Lessons from Charleston

Posted June 22nd, 2015

Bronx MasqueradeAn unarmed black person dies at the hands of, or in the custody of, white policemen, and we run around as if our hair were on fire, screaming, “What can we do? What can we do?”

Nine black souls are massacred in a house of worship, in a state where the Confederate flag, symbol of hatred, flies proudly, and we run around as if our hair were on fire, screaming, “What can we do? What can we do?”

I won’t claim to have all the answers, but I certainly can suggest a few, the most important of which has nothing to do with gun control, and everything to do with empathy. We need to teach our children empathy. It’s a lot harder to murder someone you have empathy for than someone you don’t.

The perpetrator of this latest atrocity was not mentally ill, as some wish to suggest. (Please don’t insult me by suggesting every white person who kills a black person is mentally ill. I grew up with a parent who was genuinely mentally ill, so I, for one, know the difference. Oh, and, I should note: she didn’t kill anyone.) Nor was this perpetrator born with hate in his heart. No one is. Hatred is a seed that must be planted, watered, fertilized, and nurtured. The ugly fruit of hatred is not produced in a single, sudden moment. Rather, it ripens over time. It is not inevitable. I repeat: race hatred is not inevitable.

As a seedling, hatred can be uprooted early on. Or, it can be left untouched in its own environment and allowed to produce a head and heart both poisoned, and poisonous. While children are yet children, and still under our care, we adults get to influence which of those two things happen.

Instead of looking the other way while hatred takes root in young hearts and minds, why not try this: Plant the seeds of empathy. Teach the young to feel the heartbeats of races and cultures other than their own. Replace any possible fear of the unknown, with knowledge of the knowable. Teach them the ways in which we humans are more alike than we are different. Teach them that the most important common denominator is the human heart. Start with a book.

Give young readers books by and about peoples labeled “other.” I’m not talking about one or two books, here and there. I’m talking about spreading diverse books throughout the curriculum, beginning in elementary grades, and continuing through to high school. Why? Because racism is systemic and teaching empathy, teaching diversity, needs to be systemic, too.

You say you want to change the dynamic of race relations in America. Well, here is a place to begin—unless, of course, you’re not really serious. In that case, by all means, keep running around like your hair is on fire, screaming, “What can we do? What can we do?” every time an unarmed black person is killed by a white policeman, or a group of innocent black people is massacred. Just don’t expect me to keep listening. I’ve already told you where to begin.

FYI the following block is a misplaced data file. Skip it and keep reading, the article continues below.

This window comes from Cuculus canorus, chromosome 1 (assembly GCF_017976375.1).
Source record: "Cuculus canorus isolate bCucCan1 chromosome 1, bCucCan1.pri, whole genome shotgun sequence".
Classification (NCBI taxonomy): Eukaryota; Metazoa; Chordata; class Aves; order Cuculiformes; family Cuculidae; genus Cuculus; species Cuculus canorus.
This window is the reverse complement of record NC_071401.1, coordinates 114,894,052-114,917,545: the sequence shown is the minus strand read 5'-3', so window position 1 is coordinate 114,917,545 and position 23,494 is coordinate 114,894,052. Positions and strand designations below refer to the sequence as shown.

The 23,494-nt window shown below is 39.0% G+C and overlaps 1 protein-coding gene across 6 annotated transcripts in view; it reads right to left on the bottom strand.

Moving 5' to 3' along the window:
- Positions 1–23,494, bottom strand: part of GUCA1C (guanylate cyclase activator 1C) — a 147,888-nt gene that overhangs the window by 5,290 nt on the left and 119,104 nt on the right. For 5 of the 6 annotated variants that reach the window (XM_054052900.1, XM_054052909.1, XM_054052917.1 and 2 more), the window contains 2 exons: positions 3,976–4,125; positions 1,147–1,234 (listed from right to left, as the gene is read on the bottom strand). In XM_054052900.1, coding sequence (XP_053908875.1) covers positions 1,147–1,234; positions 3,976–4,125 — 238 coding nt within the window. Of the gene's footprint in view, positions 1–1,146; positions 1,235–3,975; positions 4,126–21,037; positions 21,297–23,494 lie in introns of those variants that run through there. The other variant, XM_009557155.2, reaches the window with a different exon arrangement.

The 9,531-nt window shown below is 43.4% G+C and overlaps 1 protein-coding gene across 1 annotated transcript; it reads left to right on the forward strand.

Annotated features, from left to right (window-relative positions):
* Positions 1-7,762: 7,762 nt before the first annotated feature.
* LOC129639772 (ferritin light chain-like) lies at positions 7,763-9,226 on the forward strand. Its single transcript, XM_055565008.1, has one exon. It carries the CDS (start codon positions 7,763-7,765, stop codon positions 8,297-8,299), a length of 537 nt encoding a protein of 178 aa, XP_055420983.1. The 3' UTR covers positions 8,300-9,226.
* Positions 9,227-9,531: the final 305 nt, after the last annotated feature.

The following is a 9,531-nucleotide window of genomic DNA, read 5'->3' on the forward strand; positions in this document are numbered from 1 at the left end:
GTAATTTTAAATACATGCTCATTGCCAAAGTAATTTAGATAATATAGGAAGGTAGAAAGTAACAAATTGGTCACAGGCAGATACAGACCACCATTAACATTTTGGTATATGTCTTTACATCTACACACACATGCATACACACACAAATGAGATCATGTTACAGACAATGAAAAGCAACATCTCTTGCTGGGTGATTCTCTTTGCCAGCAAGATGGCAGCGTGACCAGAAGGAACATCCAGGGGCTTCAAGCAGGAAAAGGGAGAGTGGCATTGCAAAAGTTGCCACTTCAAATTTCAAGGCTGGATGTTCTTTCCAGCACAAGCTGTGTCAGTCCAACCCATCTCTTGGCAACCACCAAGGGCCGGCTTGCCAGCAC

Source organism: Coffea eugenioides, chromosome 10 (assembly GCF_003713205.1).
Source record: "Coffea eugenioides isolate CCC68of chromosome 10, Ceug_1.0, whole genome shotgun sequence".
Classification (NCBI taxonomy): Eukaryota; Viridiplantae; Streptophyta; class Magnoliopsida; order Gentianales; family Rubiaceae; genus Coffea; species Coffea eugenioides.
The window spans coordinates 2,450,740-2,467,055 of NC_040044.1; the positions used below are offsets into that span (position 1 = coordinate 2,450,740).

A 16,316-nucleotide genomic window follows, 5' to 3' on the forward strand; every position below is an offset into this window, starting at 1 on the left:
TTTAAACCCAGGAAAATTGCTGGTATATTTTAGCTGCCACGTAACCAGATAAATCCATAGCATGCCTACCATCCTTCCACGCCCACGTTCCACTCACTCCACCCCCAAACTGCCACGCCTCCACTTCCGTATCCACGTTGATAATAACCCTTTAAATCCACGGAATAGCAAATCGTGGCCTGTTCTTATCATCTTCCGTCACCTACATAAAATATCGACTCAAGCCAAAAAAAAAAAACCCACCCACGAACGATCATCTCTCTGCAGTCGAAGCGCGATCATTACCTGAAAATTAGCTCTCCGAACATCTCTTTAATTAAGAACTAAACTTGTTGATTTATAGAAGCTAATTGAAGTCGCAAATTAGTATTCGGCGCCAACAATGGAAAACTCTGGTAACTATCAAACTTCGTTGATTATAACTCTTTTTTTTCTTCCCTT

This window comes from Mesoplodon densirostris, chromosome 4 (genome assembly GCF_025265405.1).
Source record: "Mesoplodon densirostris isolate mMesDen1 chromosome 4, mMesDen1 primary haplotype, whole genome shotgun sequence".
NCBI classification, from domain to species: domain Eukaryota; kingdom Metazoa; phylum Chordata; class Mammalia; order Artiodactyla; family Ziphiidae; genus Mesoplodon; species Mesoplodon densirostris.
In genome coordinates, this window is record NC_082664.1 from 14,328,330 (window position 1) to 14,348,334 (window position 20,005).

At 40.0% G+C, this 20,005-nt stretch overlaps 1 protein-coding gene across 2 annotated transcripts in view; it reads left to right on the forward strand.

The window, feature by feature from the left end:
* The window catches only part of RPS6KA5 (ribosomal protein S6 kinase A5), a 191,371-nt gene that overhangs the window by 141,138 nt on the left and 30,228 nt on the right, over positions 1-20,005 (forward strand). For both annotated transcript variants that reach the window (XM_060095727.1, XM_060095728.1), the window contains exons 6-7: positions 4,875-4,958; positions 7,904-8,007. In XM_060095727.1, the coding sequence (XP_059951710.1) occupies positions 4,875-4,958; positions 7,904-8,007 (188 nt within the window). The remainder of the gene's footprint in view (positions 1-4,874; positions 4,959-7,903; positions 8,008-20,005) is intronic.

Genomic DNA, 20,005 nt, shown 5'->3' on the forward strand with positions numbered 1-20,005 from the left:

11 Responses to “Lessons from Charleston”

  1. Thank you for this post, Nikki! A colleague (Megan Ginther) and I present on a unit we teach around EMPATHY, and we’d love to use this post in our presentation. Is that okay? I believe you’ve nailed it.

    • Nikki Grimes says:

      Thank you so much for your interest in using this piece. This is precisely the response I’d hoped for! It would be wonderful if you’d share the link with your students, or anyone in the educational system you work with this piece, I hope to cast bread on the waters and look forward to seeing what returns.

  2. Catherine says:

    Your common sense opinion is so well stated. May I share it on facebook?

  3. Basarat Kazim says:

    So wonderful to read this!

    This is my life’s work and passion. Would love to talk to you. Am visiting the U.S. from Pakistan. Please Google Basarat Kazim and the Alif Laila Book Bus Society to find out more about me.

    • Nikki Grimes says:

      I would love to speak with you. I’m in the middle of a conference this week, though, so it will have to wait until early July. I hope you will still be available at that time. Do let me know, and we will see what we can arrange.

  4. Just came across this post, Nikki, and I hope others will take heed. When we behave as if our actions have no consequences – or that whatever we do is just – we are doomed. It’s unfortunate that our society has gotten to this point. I just saw a video of a black student beating up his white teacher, and everyone in the class was just watching, doing nothing…and I could not comprehend what was (or was NOT) going through their minds. Empathy stretches beyond race, status, religion…and you’re right, more people should be practicing it!

  5. Belinda Strebel says:

    Dear Mrs. Grimes,

    I wanted to tell you about the Open Mic Wednesday that happened in my classroom today!! I started my year off by having my 7th graders read aloud your book Bronx Masquerade. Each kid took to the spotlight and read one of the character’s parts, and then we talked about identity and boxes and stereotypes and really seeing people who we think we already knew. I challenged them to take inspiration from your poems and write their own. I challenged them to show their vulnerable side, and so many of them did! I would love to share some of their poems with you; I think you would be proud of how your poetry inspired many of my kids to be brave, to think differently and to see people outside the boxes. Thank you for your book, your poetry and for wanting people to see one another.


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